Report: Facebook about to enter e-money market in Europe

The company is soon to become a registered e-money firm in Ireland, paving the way into the EU

Facebook is mere weeks away from becoming a registered e-money firm in Ireland, the Financial Times reported.

The Central Bank of Ireland will soon authorize the company as an e-money institution, the newspaper said, citing "several people involved in the process." That authorization would allow Facebook to provide e-payment services in other EU member states, according to the bank's website.

Facebook will be permitted to issue units of stored monetary value that will be valid throughout Europe via a process called "passporting," according to the newspaper

The Central Bank of Ireland declined to comment on the matter. A Facebook spokeswoman said in an email she wouldn't comment on rumor or speculation.

According to the Financial Times, Facebook has discussed potential partnerships with three London-based international money transfer services: Azimo, Moni Technologies and TransferWise.

TransferWise declined to comment on a possible partnership. Moni and Azimo did not immediately respond to a request for comment.

But Facebook has its sights set on more than Europe, with plans to push into emerging markets, according to the Financial Times, citing a source "familiar with the company's strategy."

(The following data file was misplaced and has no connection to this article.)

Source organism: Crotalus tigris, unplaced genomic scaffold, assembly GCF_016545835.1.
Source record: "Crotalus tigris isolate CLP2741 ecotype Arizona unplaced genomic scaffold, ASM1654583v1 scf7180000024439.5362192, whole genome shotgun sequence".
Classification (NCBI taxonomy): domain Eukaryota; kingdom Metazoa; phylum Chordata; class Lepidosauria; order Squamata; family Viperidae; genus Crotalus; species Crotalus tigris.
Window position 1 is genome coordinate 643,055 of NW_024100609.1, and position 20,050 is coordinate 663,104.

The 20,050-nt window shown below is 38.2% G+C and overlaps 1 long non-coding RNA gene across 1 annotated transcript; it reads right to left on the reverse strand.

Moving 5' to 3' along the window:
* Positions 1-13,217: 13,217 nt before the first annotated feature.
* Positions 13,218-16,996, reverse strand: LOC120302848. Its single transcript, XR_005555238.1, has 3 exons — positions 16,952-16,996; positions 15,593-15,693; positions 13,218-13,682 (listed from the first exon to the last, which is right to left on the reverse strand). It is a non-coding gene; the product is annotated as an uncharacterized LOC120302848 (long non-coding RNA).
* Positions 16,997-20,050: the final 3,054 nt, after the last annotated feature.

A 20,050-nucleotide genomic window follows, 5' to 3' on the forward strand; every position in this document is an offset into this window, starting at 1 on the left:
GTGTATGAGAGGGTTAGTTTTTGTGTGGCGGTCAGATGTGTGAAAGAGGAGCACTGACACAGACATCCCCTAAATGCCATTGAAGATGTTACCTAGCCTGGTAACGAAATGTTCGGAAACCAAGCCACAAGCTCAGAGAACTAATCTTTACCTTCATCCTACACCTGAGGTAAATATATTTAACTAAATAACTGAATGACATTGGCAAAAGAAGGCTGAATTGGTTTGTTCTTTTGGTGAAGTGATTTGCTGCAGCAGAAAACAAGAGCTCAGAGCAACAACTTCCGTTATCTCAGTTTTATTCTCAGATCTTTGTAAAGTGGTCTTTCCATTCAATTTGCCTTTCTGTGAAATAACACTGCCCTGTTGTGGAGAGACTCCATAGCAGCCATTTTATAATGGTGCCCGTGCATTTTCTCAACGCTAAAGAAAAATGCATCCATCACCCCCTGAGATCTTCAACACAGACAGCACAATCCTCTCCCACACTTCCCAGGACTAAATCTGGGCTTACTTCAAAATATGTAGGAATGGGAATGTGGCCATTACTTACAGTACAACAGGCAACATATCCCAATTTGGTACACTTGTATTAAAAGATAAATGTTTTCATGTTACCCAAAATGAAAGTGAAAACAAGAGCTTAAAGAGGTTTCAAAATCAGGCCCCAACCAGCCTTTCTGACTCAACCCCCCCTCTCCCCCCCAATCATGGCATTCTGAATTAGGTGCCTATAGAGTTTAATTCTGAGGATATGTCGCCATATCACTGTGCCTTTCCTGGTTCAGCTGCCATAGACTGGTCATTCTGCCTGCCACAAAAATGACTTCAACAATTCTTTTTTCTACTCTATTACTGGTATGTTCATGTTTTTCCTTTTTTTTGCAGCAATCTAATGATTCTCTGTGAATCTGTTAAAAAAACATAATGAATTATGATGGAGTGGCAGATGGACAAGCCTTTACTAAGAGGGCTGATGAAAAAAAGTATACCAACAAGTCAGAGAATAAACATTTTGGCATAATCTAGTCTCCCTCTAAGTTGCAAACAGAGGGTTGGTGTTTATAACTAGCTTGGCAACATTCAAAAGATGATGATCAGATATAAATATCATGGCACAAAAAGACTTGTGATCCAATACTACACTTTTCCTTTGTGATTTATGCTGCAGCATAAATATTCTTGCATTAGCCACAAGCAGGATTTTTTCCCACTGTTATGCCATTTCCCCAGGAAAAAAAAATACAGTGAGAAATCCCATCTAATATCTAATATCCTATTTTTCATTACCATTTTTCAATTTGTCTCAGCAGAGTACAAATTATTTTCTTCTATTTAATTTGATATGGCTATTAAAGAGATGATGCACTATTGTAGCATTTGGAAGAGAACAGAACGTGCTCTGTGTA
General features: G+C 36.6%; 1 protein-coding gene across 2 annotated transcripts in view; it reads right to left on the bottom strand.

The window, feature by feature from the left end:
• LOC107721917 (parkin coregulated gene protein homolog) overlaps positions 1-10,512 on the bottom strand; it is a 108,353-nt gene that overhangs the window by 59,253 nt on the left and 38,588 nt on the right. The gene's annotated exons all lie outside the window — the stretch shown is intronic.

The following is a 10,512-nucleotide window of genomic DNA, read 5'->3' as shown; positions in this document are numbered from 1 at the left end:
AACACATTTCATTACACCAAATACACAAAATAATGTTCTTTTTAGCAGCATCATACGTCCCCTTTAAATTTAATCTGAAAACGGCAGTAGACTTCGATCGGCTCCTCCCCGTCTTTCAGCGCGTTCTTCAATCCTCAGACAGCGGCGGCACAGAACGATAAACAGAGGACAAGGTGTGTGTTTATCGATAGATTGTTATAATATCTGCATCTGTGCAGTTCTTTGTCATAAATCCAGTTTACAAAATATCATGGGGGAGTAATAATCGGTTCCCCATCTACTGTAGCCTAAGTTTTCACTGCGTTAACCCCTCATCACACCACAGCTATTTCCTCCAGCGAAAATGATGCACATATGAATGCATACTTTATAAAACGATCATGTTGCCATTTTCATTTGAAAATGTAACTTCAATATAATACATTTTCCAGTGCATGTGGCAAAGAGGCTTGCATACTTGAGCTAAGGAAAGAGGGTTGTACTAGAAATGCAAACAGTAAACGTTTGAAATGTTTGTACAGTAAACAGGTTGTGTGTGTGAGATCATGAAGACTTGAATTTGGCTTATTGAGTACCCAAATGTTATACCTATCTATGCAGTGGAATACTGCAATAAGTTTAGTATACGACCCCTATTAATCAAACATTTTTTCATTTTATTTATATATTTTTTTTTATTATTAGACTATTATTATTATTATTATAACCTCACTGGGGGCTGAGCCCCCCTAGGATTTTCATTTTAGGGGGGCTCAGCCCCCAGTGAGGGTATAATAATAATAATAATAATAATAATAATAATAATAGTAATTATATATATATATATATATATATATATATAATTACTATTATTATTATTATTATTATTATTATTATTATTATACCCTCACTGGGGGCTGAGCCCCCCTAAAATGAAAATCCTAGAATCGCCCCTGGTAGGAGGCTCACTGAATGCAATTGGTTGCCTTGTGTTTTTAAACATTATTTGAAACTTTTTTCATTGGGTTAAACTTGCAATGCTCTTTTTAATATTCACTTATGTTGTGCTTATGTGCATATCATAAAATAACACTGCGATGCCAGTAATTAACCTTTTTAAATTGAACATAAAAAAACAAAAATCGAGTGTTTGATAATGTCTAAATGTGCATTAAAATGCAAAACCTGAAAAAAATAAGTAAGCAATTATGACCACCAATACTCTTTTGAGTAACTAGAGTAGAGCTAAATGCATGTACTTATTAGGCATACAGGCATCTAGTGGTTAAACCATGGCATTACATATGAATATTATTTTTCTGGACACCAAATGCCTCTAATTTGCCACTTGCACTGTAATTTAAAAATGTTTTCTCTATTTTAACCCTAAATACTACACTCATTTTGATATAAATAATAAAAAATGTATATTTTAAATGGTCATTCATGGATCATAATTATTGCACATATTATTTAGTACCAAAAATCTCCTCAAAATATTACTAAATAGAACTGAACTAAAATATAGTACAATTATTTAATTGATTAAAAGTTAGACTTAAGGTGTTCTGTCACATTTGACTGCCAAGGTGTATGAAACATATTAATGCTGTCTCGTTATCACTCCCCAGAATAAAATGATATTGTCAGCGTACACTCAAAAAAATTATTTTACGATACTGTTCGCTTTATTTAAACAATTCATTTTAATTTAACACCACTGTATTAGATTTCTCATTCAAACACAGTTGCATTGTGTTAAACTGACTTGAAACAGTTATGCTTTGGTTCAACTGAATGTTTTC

"Facebook wants to become a utility in the developing world, and remittances are a gateway drug to financial inclusion," the source was quoted as saying.

The turf of established banks has increasingly been stepped on by companies from outside of the traditional financial services sector, noted Jordan McKee, a commerce strategies analyst at Yankee Group, in an email. It also pits the company against Google and Amazon.

"Facebook's interest in e-money is not dissimilar to moves we've seen by Google and Amazon in the payments space," McKee said.

Whether consumers will trust Facebook with their money is up in the air. A Yankee Group survey found that only 10 percent of U.S. consumers would choose a mobile wallet from Facebook, McKee said, adding that security and privacy concerns could be a core driver of the low interest.

"The motivators for an entrance into financial services vary, but given Facebook's core business, data is certainly a driver," McKee said.

This won't be Facebook's first foray into the digital payment arena. The social network stopped its Facebook Credits virtual currency program for in-app purchases after low adoption, replacing it with a system favoring local currencies in 2012. And Facebook Gifts, a service that lets users send gifts to friends, has yet to be embraced, McKee said.

Loek is Amsterdam Correspondent and covers online privacy, intellectual property, open-source and online payment issues for the IDG News Service. Follow him on Twitter at @loekessers or email tips and comments to loek_essers@idg.com

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